Pop quiz: How many California high school students went to college this year or last?
Answer: We don’t really know. The most recent public information is three years old.
In fact, California trails much of the nation in showing how many of its students move from earlier grades to high school and then to college. It’s just one of nine states without a data system that links at least some of its education and workforce agencies, according to a 2019 review by a policy group. While each California agency, such as the K-12 and higher education systems, has a lot of information about its students, the public knows little about how those students transition from one system to another.
The state’s paltry public data on high schoolers going to college is the result of one-time funds from 2017-18, not an integrated data system with regular updates.
Because of fragmented data, many educators and the public lack basic, easy-to-access information about how many high school students go to college, which colleges they attend, and how they perform.
A new public statewide data system that’s part of the state’s gargantuan quarter-trillion dollar budget deal seeks to change that, though its debut may be a year away.
With the data system, “there’s a real opportunity to go from last to first” for California, said Paige Kowalski, a senior executive at Data Quality Campaign, a Washington, D.C.-based nonprofit.
How educators have dealt with the dearth of data so far
Currently filling the void of a cohesive, comprehensive statewide system is a constellation of regional efforts that make use of the data that’s available through different state and national agencies. Only a handful of places, including Riverside and San Diego counties, currently have countywide data, often relying on paid services like the National Student Clearinghouse. Other high schools can track some college-going information through a state-funded program, but little of that information is publicly available.
For instance, finding out which high school seniors in an area went to college and where they went can require piecing together information from colleges, local student information systems and Clearinghouse reports — which takes up a lot of staff time for schools, districts and counties.
College and career experts say they can’t do their jobs without access to timely data linking K-12 to higher ed.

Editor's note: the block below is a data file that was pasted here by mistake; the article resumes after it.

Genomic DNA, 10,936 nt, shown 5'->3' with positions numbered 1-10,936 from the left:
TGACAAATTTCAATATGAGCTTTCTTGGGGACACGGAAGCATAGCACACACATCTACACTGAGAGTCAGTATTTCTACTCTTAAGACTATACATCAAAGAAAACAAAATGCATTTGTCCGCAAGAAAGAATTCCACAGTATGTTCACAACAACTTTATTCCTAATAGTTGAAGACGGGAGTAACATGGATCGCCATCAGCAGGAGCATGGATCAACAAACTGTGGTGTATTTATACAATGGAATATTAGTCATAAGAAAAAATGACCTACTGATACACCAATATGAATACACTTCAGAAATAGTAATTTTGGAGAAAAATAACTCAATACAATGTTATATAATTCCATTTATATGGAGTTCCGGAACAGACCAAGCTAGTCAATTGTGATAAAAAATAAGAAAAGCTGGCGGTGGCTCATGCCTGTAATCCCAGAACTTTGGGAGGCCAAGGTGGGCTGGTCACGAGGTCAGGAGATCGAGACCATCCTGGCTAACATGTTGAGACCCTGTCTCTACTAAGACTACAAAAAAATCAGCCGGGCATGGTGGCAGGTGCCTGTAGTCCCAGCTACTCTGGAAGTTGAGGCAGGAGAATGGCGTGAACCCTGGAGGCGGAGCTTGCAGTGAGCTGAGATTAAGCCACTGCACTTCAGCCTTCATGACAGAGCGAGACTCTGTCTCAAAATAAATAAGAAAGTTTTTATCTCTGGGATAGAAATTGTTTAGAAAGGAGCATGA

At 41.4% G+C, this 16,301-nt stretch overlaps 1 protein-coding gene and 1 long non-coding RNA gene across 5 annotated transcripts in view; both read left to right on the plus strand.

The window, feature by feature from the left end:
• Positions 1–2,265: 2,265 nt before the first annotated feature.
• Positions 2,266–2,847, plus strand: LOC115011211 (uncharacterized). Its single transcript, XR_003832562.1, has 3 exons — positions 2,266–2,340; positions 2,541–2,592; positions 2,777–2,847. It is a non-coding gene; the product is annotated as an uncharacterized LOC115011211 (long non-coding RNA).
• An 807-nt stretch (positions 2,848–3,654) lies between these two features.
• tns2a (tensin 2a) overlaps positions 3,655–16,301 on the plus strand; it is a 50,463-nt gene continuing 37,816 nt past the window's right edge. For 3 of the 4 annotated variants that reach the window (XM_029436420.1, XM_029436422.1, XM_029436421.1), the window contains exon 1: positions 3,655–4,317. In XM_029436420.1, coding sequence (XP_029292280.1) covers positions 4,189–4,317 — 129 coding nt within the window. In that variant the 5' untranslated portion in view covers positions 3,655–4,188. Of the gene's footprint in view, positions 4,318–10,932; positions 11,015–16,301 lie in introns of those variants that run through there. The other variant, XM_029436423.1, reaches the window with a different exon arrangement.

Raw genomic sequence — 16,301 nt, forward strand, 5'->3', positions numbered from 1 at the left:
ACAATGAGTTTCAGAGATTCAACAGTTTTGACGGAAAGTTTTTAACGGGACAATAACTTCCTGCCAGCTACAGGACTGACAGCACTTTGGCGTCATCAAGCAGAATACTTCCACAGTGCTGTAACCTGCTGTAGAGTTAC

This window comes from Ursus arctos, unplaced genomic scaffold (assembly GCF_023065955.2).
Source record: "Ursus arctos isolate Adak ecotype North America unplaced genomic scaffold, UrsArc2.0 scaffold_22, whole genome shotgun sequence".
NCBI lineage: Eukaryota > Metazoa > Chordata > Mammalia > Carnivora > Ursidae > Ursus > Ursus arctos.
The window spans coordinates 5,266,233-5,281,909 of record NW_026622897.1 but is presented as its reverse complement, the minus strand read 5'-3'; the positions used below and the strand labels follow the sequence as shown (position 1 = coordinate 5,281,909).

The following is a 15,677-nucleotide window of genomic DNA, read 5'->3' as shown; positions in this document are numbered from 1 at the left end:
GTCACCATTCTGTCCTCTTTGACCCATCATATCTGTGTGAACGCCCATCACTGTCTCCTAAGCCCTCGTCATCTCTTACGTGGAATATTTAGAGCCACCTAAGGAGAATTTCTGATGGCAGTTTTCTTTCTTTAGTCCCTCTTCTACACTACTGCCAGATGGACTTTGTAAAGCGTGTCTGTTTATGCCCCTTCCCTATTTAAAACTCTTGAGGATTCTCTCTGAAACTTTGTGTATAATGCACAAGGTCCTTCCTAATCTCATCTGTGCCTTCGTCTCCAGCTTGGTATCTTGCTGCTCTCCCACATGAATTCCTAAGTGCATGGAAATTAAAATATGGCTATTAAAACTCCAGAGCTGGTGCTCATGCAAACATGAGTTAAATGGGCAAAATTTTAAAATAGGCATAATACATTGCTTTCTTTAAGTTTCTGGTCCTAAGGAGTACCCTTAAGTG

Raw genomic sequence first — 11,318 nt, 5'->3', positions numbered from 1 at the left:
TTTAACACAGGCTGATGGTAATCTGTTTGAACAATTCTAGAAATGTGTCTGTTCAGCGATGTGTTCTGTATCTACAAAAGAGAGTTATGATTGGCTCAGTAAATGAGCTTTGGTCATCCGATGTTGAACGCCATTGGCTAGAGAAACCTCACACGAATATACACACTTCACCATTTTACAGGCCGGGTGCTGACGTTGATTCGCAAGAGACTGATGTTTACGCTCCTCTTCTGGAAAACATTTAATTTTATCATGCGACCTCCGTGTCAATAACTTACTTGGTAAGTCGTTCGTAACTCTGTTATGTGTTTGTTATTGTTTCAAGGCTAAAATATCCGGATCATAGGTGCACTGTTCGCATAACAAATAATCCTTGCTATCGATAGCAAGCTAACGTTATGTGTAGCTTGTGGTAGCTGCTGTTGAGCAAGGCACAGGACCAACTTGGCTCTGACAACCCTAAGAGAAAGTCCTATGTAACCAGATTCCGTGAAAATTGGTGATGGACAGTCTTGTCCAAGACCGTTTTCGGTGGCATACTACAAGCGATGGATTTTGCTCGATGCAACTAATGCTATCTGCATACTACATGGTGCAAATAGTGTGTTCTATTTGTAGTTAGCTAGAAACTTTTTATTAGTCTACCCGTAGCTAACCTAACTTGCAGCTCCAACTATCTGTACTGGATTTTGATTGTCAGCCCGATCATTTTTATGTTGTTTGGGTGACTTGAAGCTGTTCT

For many, what’s available is data for a fee from the National Student Clearinghouse, a Virginia-based nonprofit which tracks student transitions from high school to college.
“Getting relevant data that is timely has always been very difficult with education, and the National Student Clearinghouse data is the closest we can get to timely feedback,” said Christine Chopra, executive director of the Santa Cruz County College & Career Collaborative.
Santa Cruz County pays for Clearinghouse data for each of its high school districts, which costs $425 per high school, a discounted rate for state agencies, according to the Clearinghouse.
In order to get its countywide data, the San Diego County Office of Education signed individual agreements with its 43 districts that had high schools, as well as with individual charter schools. It took a year to get all the agreements signed because they often have to be approved by school boards, said Shannon Coulter, director of research and evaluation at San Diego County Office of Education.
The county also spends $40,000 a year to cover the cost of a Clearinghouse subscription for all 175 of its high schools. Coulter said the price is about half of what it would be if high schools paid for it themselves. “There’s an economy of scale,” he said. Coulter said before the county started paying for Clearinghouse data, less than half of the county’s high schools had access.
Armed with more data, San Diego educators found that low-income students in one district who were UC- and CSU-eligible weren’t enrolling there. As a result, counselors were able to target support to encourage qualified students to apply to four-year universities.
Some regions have created their own data collaboration. Researchers at Fresno State University used that local data to show that students taking an entry-level math class at local community colleges passed calculus at relatively similar rates as those who took the same courses at Fresno State, helping to dispel notions about the inferiority of community college curriculum. Fresno City College uses the same data system to identify which incoming students might need additional academic services.
But that regional data has its own limitations. It’s not designed for public use, so it’s mostly information that researchers analyze or that colleges use for recruitment. And even if it were public, its scope is limited, because it omits the students who leave the area to attend college.
The fix (maybe)
For about $19 million annually, California will develop a public data system that tracks students as they progress from early education programs to K-12 to college and finally to the workforce.